“Oh! Ummmm….yes, that’s ok….thank you so much for asking. I never thought of that,” the young mom stared at the other mom a little perplexed and thoughtfully sat back down.
What was this all about? Well, it was quite simple. While I was sitting in Chapters reading a unnecessarily tall pile of books to my 2-year-old, a couple of 4-year-old boys next to us were playing with a train set, under the watchful eyes of their respective mothers.
As one mom crouched with her phone trying to get the perfect adorable photo of her son playing, she looked at the other mom and said, “I was going to post this on Instagram; is it alright that your son is in the background?”
The other mom looked shocked, and then, after giving her spluttering permission, sat down; you could watch the wheels turn in her head. Worrying about the effect our social media has on other people is something we rarely do.
What the first mom did was acknowledge that no matter how cute her son looked, and how many likes she would get for posting the classic “boy with wooden train set” photo, she was not responsible for everyone in the photo and they should have the option to decline having their photos posted online.
My first thought was just how polite it was. Then I saw the second mom clearly thinking about her own use of social media and how it affected her kids and other peoples’ kids. I thought of what a wonderful teaching moment that was for both those boys.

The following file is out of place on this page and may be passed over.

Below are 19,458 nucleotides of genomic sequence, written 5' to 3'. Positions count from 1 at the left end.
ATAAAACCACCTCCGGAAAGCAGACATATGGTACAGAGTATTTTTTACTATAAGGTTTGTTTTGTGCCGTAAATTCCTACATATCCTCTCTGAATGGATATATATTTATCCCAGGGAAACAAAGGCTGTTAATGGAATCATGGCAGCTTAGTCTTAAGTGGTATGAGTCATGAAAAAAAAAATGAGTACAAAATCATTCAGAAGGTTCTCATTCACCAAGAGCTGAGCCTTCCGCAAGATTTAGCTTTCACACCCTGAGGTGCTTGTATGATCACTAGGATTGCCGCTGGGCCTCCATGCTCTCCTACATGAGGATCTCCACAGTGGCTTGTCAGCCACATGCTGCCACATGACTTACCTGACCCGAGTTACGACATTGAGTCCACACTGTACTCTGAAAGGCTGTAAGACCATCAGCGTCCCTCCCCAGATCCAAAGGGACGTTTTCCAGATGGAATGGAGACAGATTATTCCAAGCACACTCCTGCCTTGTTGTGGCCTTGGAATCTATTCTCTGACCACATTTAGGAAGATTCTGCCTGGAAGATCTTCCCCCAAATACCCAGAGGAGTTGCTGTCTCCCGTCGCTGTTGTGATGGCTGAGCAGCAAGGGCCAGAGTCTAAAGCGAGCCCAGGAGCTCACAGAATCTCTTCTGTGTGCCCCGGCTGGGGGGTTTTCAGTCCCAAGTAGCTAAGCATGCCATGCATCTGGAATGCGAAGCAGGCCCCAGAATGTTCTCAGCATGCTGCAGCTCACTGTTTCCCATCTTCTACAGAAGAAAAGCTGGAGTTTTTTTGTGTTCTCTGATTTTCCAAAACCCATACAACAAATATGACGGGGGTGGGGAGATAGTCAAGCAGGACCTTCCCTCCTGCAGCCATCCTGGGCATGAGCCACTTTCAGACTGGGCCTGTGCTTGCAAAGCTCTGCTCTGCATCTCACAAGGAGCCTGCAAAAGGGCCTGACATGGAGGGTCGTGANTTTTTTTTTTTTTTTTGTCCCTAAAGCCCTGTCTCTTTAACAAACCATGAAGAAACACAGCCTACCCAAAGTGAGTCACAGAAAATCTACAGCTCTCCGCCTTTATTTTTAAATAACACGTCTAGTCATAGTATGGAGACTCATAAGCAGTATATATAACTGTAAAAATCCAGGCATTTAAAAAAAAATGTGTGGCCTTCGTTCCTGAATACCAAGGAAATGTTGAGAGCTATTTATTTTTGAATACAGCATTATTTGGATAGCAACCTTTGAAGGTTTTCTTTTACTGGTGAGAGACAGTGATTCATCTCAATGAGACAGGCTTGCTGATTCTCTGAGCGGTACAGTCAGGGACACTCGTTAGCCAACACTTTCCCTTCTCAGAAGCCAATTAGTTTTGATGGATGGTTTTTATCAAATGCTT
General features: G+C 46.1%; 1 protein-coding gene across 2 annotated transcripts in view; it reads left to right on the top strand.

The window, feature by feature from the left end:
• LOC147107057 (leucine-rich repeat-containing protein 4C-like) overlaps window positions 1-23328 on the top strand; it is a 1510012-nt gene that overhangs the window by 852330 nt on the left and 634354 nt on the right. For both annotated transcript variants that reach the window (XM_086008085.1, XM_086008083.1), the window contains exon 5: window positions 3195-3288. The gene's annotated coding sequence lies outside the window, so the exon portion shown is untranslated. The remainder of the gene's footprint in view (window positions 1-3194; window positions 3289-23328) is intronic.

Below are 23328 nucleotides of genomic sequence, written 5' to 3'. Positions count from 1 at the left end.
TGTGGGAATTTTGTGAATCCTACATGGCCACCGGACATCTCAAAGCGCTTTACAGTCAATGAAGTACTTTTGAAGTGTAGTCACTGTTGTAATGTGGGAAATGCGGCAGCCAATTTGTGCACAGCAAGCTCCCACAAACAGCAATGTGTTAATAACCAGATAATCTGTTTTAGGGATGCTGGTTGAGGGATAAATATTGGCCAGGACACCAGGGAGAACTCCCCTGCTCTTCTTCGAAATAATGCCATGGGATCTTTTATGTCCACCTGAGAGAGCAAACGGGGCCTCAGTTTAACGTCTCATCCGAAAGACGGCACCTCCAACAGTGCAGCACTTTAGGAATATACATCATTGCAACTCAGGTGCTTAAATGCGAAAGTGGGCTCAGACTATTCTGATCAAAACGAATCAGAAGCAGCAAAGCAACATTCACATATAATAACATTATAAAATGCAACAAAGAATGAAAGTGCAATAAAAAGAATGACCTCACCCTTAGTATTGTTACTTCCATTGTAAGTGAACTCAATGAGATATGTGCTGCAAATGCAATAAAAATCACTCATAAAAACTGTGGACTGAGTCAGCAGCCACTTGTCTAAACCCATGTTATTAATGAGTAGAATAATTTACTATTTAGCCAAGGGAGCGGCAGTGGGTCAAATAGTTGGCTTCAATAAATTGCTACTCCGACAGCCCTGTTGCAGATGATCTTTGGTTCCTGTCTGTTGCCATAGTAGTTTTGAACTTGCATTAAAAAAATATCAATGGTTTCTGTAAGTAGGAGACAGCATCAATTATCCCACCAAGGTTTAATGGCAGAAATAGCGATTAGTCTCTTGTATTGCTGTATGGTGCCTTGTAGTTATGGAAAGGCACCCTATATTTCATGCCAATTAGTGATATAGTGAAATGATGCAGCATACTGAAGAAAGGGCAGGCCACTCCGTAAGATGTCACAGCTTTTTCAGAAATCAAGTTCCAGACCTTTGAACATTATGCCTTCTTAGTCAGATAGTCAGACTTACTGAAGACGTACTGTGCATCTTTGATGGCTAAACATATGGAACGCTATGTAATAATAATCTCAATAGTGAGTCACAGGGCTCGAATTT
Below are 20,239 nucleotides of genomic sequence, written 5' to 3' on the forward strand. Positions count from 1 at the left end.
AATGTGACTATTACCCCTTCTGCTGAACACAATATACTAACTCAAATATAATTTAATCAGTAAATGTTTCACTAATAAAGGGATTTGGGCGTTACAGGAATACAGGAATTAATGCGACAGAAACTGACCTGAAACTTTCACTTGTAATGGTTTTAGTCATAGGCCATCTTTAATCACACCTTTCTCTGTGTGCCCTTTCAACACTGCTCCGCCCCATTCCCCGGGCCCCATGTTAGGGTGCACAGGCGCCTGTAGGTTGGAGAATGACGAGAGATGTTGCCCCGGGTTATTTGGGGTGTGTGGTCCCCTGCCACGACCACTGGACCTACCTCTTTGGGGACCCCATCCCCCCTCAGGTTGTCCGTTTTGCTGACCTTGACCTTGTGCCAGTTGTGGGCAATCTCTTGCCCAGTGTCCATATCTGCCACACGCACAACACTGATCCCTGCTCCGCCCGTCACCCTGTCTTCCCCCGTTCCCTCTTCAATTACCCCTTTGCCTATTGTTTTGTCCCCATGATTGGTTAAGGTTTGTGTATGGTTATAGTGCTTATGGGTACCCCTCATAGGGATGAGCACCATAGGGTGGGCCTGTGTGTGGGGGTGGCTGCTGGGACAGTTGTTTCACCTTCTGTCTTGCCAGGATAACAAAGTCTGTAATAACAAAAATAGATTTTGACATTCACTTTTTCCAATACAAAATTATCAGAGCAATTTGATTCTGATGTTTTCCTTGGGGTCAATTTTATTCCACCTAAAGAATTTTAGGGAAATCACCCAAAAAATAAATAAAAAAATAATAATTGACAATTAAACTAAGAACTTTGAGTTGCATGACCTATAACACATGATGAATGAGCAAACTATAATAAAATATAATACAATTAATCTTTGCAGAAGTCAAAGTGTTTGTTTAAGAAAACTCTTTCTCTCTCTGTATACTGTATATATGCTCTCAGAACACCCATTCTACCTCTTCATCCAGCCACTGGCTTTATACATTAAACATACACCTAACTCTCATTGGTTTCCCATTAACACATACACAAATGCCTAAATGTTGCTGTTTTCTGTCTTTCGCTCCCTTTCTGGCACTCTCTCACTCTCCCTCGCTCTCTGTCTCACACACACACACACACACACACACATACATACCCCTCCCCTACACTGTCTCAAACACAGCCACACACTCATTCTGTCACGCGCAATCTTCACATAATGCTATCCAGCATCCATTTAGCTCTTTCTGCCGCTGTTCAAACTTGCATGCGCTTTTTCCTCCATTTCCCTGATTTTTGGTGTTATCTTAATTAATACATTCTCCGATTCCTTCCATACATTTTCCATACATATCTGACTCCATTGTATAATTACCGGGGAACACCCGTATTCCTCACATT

The simple interaction taught 3 important lessons:
1) Our actions affect other people.
Both kids learned from that interaction that we should stop and think about how are actions, and social media presence, affects others; we are not completely autonomous creatures and we need to consider those around us.
2) Doing the right thing is more important than getting “likes”.
In today’s culture, where likes and comments are social currency, we can forget what really matters. However, in this instance, the mom who asked permission demonstrated that her online popularity came, at most, second to the real people that she was interacting with.
3) We are allowed to say “no”.
The most important lesson both kids learned was that “no” is an option. Recently a story went viral after a dad shared how his 7-year-old daughter was pressured through a social media app to send naked photos of herself. Thankfully, his daughter not only knew enough to say “no”, but went and told her parents.
Sadly, many children (and older kids, teenagers, and young adults even) don’t know how to say “no”. The pressure to receive approval is a really strong impulse and many of us can grow up without real confidence that saying “no” is an option. By clearly respecting someone else’s right to say “no”, this mom showed that it truly was an option, and provided a clear teaching opportunity for each kid and their mother later.
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